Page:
Project owners who are actively involved in delivering their capital construction projects portfolio understand that their own organization costs allocated to those projects can be very high when compared against the overall budget cost of those projects. Those would include the direct cost of the professional resources assigned to project management, engineering, commercial, procurement, quality, health and safety, project controls, site management, legal, marketing, sales and others. In addition, it includes indirect cost that are usually associated with operating overhead expenses such as those for office rent, utilities, insurance, general office equipment, local transportation, regional and international travel, etc.
Those direct and indirect costs vary by each stage of the capital project delivery life cycle which might take five to ten years to complete. This is due to the fact that the project team members and other individuals assigned to each stage do vary depending on the requirements of each stage and the role that the project owner organization plays during those stages. The same applies to the indirect expenses.
Using a project management information system (PMIS) solution like PMWeb, this can be easily achieved as all required business processes are readily available out of the box. To start with, the capital project owner needs to first have a complete understanding of the project life cycle and its stages. This includes the start and finish dates of each stage as well as the key tasks and deliverables needed to manage the execution of each stage. PMWeb schedule module helps capture those details of the overall project life cycle stages. The master schedule can be created directly in PMWeb or if needed can be imported from Primavera P6 or MS Project.
The next step is to estimate the direct cost of labor and non-labor resources that the project owner’s organization needs to manage the tasks and deliverables for each life cycle stage. To have a better visibility of the labor resources required at each stage, it is highly recommended to create an organization chart to map the resource roles and assigned responsibilities for each stage.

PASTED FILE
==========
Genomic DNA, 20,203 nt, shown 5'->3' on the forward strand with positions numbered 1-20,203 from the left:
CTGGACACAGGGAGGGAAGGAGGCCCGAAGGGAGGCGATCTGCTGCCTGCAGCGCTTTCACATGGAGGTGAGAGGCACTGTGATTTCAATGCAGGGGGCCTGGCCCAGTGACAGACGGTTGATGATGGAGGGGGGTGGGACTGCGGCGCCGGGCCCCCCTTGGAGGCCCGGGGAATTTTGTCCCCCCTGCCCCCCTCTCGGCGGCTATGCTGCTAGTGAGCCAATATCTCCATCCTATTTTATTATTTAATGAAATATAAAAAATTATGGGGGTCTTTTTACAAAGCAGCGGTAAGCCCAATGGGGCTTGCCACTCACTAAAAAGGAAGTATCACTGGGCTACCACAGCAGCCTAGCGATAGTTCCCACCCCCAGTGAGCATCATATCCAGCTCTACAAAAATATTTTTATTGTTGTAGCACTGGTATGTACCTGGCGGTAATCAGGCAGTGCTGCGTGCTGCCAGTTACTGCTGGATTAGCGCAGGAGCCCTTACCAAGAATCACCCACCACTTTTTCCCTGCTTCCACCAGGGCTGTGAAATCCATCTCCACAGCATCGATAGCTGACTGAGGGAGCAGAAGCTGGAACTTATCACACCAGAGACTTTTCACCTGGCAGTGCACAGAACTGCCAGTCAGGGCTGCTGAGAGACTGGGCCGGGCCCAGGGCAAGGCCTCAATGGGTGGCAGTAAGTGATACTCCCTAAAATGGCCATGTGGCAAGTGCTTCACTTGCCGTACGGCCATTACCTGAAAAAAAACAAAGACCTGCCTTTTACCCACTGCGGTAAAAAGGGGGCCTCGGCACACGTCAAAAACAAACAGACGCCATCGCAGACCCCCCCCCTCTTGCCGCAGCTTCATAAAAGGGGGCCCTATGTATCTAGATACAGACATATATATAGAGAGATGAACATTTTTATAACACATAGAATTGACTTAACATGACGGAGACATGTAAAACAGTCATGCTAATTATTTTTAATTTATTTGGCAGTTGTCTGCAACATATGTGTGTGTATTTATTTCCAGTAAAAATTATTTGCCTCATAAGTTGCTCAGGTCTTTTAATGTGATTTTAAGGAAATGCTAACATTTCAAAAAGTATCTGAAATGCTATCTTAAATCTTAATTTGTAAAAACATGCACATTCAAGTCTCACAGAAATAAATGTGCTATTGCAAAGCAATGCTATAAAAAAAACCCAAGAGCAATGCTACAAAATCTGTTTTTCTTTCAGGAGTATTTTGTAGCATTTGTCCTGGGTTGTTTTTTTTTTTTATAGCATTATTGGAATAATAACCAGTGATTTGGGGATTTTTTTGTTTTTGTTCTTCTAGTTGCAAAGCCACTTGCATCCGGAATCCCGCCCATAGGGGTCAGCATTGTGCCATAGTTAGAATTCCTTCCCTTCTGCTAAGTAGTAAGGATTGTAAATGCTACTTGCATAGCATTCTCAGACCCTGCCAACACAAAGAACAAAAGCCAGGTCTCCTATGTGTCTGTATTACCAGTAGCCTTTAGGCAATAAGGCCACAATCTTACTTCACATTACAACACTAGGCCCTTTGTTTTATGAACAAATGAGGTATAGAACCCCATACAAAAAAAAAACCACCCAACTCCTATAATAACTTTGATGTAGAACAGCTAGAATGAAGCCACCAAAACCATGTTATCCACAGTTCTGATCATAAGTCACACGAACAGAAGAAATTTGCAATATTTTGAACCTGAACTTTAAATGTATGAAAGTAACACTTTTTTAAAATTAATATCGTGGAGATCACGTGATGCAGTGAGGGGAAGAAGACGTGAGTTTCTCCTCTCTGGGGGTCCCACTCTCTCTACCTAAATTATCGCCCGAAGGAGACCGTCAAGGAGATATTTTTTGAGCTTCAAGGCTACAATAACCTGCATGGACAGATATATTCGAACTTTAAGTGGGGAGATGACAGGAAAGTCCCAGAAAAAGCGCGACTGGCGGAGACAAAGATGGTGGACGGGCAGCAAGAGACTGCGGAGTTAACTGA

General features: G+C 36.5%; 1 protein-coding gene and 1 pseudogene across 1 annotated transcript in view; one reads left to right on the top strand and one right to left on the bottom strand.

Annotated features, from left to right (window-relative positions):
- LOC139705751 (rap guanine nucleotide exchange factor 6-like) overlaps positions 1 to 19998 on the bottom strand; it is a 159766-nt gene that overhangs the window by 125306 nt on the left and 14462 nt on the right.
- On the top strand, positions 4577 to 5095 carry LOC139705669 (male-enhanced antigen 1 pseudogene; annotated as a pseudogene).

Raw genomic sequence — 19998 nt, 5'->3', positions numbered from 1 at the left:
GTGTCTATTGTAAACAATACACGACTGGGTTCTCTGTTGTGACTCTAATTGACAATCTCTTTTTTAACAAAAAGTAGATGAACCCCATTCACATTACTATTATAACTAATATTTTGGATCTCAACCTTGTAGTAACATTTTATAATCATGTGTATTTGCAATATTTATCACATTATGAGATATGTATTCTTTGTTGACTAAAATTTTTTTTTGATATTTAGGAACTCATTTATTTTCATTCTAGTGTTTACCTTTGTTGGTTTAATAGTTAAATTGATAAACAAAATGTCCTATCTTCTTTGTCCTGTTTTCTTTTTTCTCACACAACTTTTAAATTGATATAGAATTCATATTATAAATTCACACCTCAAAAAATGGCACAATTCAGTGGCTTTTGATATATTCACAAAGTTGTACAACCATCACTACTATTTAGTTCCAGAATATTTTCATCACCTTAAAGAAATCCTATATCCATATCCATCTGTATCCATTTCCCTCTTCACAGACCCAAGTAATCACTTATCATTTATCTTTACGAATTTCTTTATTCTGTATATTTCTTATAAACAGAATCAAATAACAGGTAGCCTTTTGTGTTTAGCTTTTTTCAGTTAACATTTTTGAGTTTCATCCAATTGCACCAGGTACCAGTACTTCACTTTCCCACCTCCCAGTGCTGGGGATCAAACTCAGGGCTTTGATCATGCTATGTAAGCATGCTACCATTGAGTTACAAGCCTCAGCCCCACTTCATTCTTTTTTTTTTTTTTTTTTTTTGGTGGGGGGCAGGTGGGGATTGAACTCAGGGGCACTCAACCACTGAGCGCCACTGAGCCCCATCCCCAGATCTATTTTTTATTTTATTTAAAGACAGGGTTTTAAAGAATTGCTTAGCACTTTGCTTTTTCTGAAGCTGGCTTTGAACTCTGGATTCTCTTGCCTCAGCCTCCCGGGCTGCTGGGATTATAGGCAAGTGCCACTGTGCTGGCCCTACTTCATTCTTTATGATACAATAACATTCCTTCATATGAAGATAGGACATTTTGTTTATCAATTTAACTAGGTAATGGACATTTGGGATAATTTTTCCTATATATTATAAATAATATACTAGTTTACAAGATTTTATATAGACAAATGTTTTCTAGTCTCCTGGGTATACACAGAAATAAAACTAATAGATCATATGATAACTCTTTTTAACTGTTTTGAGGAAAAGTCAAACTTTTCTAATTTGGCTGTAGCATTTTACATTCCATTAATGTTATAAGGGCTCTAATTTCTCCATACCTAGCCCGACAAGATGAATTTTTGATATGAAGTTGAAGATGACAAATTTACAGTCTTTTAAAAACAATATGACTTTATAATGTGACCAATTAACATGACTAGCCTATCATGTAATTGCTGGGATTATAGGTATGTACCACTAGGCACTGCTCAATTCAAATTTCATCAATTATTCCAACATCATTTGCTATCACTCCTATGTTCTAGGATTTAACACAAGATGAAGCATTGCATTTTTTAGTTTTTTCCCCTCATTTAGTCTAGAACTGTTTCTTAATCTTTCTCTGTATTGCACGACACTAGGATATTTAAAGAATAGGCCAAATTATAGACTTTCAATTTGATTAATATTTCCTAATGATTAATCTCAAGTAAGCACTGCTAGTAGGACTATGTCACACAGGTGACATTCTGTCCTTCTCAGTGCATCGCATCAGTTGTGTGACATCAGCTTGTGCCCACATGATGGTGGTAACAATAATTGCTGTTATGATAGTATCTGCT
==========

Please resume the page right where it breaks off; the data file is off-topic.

PMWeb organization chart module helps to create the organization chart for each project life cycle stage and then associate the needed resources to each role. Those labor resources are defined in PMWeb labor resources module. For non-labor resources, those are defined in PMWeb equipment resources module.
The next step would be to determine the needed labor and non-labor resources deployment levels, that is full time or part-time and to what extent. Those requirements are estimated for each project life cycle stage considering the organization chart defined for the project owner team, who are responsible for managing the stage. Although the common practice would be to assume that those labor resources get deployed at regular pay rates, nevertheless, PMWeb also allows approved users to determine if those rates should be deployed at overtime or weekend rates. The estimate for each resource requirement stage is assigned the cost breakdown structure (CBS) or cost account level that this estimated cost is associated with.
As for the indirect costs associated with the project owner’s own organization cost required to manage the capital construction delivery, PMWeb cost estimate module helps estimate those costs. Similar to all other estimate templates created in PMWeb, all those indirect cost items are detailed into their unit price, quantity and unit of measure to enable calculating the total cost of each item.
The direct cost estimate for the resource requirements for each project life cycle stage and the indirect cost associated with those stages becomes the basis for establishing the budget for the project owner’s own organization cost required to manage the capital construction delivery. This budget is captured at the cost breakdown structure (CBS) or cost account level assigned for project owner own organization cost.